More than 400km above Earth is a lab on the International Space Station that uses quantum technology to study the building blocks of nature.
Scientists use lasers to cool the atoms to the lowest known temperatures in the universe to study their fundamental physical properties in ways that would not be possible on Earth. This cold atom method developed by US technology leader ColdQuanta condenses the atoms by reducing their movement. Their temperature is a measure of kinetic movement.
The cold atom technology that underpins ColdQuanta’s developments allows quantum computers to be operated without cumbersome infrastructure, such as dilution refrigerators. Some competing quantum technologies require such cryogenic devices to provide the cool temperatures critical to their operation.
The science is complex and difficult to explain to wider audiences. But the quantum nature of these cooled subatomic particles has enormous potential.
Applications include quantum sensing, which harnesses the quantum properties of matter to improve navigation and measurement, and quantum communications to create more secure communications channels.
This will enhance GPS-level positioning accuracy without satellites, medical devices that can detect changes far more accurately than currently available, or online security protection from the most sophisticated attempts to illegally obtain personal or sensitive information.
Quantum technology’s firepower is all about scale – using elementary particles to address complex global challenges like sustainability, cybersecurity, financial security and drug development.
In short, this era-defining technology could profoundly change the way we live, work and travel.
But quantum breakthroughs require significant long-term investment and commitment.
That is why Breakthrough Victoria will invest $29 million in global quantum leader ColdQuanta. The investment will expand Victoria’s expertise in this specialist field and further develop our workforce so that we can more effectively compete on the quantum world stage.
Breakthrough Victoria manages a $2 billion fund set up to strengthen Victoria’s leadership in innovation. Digital technologies is one of the five priority sectors we target with our investments because of their potential to scale up, generate commercial returns and create real world solutions to improve lives and solve complex challenges.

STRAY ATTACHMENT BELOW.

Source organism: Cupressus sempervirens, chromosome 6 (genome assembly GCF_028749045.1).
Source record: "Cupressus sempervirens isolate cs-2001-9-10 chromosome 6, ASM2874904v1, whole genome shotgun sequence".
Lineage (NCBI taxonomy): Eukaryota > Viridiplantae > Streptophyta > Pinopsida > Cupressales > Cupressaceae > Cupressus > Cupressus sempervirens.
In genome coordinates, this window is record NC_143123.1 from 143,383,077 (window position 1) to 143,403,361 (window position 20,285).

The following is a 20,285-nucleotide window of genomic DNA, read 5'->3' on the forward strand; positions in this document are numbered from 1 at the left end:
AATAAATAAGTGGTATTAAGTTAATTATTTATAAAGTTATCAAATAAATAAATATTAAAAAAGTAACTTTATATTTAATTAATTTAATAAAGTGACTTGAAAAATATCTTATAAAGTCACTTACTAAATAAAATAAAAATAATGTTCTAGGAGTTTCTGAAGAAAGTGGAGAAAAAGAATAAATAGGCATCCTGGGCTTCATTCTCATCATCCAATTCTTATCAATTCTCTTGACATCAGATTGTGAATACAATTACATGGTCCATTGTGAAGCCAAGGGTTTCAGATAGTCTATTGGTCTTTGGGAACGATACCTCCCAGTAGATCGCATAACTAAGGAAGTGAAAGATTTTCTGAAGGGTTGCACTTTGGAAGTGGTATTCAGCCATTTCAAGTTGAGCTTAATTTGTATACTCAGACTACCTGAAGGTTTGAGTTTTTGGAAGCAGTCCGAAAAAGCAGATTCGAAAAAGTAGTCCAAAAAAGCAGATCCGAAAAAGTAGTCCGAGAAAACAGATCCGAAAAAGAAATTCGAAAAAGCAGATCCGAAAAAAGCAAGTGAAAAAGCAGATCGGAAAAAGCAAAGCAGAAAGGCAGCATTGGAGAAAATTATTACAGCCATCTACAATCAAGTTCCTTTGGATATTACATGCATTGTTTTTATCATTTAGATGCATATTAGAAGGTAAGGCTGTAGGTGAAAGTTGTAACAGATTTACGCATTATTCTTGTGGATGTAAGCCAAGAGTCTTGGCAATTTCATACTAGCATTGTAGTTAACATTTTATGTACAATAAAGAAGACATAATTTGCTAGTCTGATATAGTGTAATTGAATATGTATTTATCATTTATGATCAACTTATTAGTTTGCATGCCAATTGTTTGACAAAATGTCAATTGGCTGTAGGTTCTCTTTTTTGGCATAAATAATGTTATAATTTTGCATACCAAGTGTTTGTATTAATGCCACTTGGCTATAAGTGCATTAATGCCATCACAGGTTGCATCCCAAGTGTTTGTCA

This investment will help fund an Asia-Pacific quantum computing and technology centre called the ColdQuanta – Swinburne Quantum Technology Centre. This centre will act as a gateway and facilitator of research into quantum technologies for the broader Victorian quantum community. Staff at QTC will collaborate and complete exchanges with ColdQuanta R&D Centres in the US (University of Colorado) and in the UK (Oxford University).
The centre will develop joint projects aimed at generating new commercial products, software and services leveraging Victoria’s expertise in this area.
One of the major challenges facing the quantum technology sector is the lack of a qualified workforce. New programs will be developed to educate and train the next generation of workers to advance quantum information science, which includes STEM (science, technology, engineering, math) and related fields.
The CSIRO has upgraded projections for Australia’s quantum technology industry, estimating it has the potential to support 19,000 new jobs and generate $6 billion in annual revenue by 2045.
Ambitions to build an Australian quantum economy are already taking shape. Victoria aims to play a major part in this ambition, bringing together industry, researchers and the investment community to become a global quantum player.
Success will depend on a strong talent pipeline combined with government and private sector investment to develop quantum breakthroughs, scale them up and secure our quantum sovereignty.
Grant Dooley is the inaugural chief executive of Breakthrough Victoria.
Do you know more? Contact James Riley via Email.